We did script and design for MATHQUEST WITH ALADDIN (Disney Interactive - 1997) with voices by Robin Williams and Jonathan Winters, and the same for The Interactive DARK HALF for Orion Pictures, based on the Stephen King novel, but this project was orphaned when MGM bought Orion. (It's officially vaporware now.) We even wrote a stageplay, "Syzygy," which opened in St. Augustine, Florida, in March, 2000.

I'm tired of talking about myself, so I'll close by saying that I live and work at the Jersey Shore where I'm usually pounding away on a new Repairman Jack novel and haunting eBay for strange clocks and Daddy Warbucks memorabilia. (No, we don't have a cat.)

Customer Reviews

4.6 out of 5 stars
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See all 10 customer reviews
By the way, this book is also top-notch science fiction.
Paul Stanko
Kind of a silly statement---"this book changed my life!"---but it's literally true.
Jason P Friesen
Wilson paints a vista much wider in scope than the limits of the story.
Alexander E. Paulsen

Most Helpful Customer Reviews

15 of 16 people found the following review helpful By Mary P. Campbell on June 24, 2001
Format: Paperback
In the tradition of other scifi authors who create an entire "history of the future", like Larry Niven's Known Space, Herbert's Dune, Asimov's Empire and Foundation, and Heinlein's Future History, F. Paul Wilson creates a timeline one thousand years long, interweaving two main movements -- one which follows a single man, Steven Dart, and one which follows a single ideology, the LaNague Federation.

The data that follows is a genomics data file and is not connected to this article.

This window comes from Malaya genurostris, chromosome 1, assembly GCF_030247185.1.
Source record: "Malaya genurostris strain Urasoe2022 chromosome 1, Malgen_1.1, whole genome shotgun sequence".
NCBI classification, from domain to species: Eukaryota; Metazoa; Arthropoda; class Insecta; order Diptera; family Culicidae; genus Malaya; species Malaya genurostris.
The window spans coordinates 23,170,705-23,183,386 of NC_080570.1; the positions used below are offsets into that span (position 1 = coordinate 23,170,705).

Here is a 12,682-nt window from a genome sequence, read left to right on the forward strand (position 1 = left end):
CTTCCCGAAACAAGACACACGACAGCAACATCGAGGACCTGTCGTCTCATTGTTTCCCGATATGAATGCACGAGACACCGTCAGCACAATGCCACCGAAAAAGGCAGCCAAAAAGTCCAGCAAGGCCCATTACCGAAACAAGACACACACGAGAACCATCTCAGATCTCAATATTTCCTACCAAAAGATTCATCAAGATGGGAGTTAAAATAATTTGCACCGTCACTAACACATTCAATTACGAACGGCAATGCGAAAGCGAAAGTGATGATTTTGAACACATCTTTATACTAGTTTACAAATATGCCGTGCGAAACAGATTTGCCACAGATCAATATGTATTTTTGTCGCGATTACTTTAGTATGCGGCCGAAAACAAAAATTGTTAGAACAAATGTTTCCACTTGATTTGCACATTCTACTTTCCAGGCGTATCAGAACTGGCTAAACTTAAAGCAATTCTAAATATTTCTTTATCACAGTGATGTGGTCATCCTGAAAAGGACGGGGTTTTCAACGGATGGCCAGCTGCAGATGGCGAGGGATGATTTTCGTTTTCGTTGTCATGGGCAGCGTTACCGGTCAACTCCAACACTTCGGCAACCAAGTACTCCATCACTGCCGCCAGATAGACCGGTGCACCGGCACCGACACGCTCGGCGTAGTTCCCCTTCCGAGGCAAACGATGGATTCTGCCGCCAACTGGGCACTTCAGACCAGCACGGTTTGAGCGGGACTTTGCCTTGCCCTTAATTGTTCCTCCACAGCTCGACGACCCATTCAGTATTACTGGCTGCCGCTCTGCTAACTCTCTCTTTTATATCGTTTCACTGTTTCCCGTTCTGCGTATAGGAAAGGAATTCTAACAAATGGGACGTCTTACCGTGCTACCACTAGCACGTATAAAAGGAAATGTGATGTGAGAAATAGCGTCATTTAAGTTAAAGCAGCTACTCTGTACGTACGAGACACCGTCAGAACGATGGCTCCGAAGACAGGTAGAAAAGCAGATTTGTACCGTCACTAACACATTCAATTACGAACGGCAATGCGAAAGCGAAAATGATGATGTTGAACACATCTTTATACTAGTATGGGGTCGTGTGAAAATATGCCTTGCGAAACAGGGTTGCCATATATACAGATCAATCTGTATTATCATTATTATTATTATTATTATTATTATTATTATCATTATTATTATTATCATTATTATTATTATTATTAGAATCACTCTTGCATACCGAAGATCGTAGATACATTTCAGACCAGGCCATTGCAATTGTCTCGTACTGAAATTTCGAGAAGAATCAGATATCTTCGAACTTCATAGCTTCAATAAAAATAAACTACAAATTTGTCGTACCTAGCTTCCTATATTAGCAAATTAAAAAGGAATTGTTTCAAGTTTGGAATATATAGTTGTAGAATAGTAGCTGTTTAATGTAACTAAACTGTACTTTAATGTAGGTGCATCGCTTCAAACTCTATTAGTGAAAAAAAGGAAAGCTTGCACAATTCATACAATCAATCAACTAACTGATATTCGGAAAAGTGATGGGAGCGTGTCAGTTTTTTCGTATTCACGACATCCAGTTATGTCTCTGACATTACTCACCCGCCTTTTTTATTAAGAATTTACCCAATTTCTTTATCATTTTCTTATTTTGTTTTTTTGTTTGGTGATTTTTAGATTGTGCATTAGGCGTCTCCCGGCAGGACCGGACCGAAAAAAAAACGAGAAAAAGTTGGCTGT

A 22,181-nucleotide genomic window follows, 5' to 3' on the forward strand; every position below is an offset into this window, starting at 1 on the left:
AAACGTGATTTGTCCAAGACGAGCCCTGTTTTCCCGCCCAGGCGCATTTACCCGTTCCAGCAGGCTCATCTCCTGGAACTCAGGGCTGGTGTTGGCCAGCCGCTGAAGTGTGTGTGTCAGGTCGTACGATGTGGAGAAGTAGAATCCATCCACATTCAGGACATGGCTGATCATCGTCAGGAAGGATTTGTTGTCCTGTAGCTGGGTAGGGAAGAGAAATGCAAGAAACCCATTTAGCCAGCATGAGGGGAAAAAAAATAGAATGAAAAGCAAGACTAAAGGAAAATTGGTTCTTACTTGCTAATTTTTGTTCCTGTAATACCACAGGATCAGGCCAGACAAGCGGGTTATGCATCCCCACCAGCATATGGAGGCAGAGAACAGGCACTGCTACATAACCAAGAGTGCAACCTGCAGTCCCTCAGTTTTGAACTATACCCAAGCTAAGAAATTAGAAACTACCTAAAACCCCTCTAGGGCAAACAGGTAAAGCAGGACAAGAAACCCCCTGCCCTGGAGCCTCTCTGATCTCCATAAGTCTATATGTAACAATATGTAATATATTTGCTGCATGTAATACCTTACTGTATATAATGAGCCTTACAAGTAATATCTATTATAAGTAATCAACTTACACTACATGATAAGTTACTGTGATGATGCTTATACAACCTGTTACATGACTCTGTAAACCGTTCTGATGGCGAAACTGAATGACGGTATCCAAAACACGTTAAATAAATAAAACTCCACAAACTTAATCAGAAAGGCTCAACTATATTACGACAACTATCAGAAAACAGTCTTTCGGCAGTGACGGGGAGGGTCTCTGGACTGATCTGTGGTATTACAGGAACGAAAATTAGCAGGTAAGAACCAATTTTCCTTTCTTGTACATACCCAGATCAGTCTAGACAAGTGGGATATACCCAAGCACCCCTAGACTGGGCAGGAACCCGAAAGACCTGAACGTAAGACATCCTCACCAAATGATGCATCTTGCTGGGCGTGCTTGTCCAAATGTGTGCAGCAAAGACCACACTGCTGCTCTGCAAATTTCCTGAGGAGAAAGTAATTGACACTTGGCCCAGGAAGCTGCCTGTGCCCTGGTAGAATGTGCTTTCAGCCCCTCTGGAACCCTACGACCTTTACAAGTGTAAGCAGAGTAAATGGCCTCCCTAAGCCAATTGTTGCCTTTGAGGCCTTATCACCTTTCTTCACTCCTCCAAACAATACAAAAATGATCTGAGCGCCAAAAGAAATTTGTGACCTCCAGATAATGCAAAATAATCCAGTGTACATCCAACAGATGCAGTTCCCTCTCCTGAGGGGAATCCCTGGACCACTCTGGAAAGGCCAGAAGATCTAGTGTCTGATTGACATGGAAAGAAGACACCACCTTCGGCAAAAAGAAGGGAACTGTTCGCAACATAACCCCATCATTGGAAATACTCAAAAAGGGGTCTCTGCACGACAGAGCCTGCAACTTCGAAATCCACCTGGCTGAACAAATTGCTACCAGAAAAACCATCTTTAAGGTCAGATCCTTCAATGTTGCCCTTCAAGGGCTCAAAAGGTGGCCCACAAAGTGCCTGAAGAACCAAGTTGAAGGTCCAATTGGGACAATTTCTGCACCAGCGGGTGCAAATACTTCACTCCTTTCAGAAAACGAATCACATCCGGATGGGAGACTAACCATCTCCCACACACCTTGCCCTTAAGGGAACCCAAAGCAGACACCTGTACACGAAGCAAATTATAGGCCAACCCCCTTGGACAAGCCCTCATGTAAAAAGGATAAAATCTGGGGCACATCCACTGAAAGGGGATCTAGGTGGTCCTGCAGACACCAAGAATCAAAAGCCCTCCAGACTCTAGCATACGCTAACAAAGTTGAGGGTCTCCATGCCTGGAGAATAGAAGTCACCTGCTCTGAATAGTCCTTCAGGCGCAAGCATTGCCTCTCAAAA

This book is actually the incorporation of two novels with several short stories, set in the same timeline (and presented in chronological order, similar to Heinlein's The Past Through Tomorrow). An Enemy of the State, which you can find as a standalone novel in used book stores, tells of the bloodless, economic revolution which brought about the LaNague Federation. Wheels Within Wheels tells of a ruthless revolt =against= the LaNague Federation, to dismantle its protection of free trade and freedom from taxes.
The short story series centers around Steven Dart, aka The Healer, a man who finds himself become potentially immortal through a chance encounter with an alien which takes up residence in his body with him. He is little touched by the politics and economics of the LaNague Federation - he is interested in pursuing ideas and extending knowledge. He finds there is something else out there which threatens humanity's existence. A strange disease called "the horrors" strikes people at random, turning normal people into terrified catatonics; Steven finds that his alien symbiote can help him destroy this disease, individual by individual, but later he comes up against the source of this plague itself.
I thoroughly enjoyed this book - Wilson draws you on, leaving questions open, forcing you to read further so that you can find out how things develop. If you like the idea of building a universe and exhaustively playing around in it, this book is for you.
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10 of 10 people found the following review helpful By Paul Stanko on December 20, 2003
Format: Paperback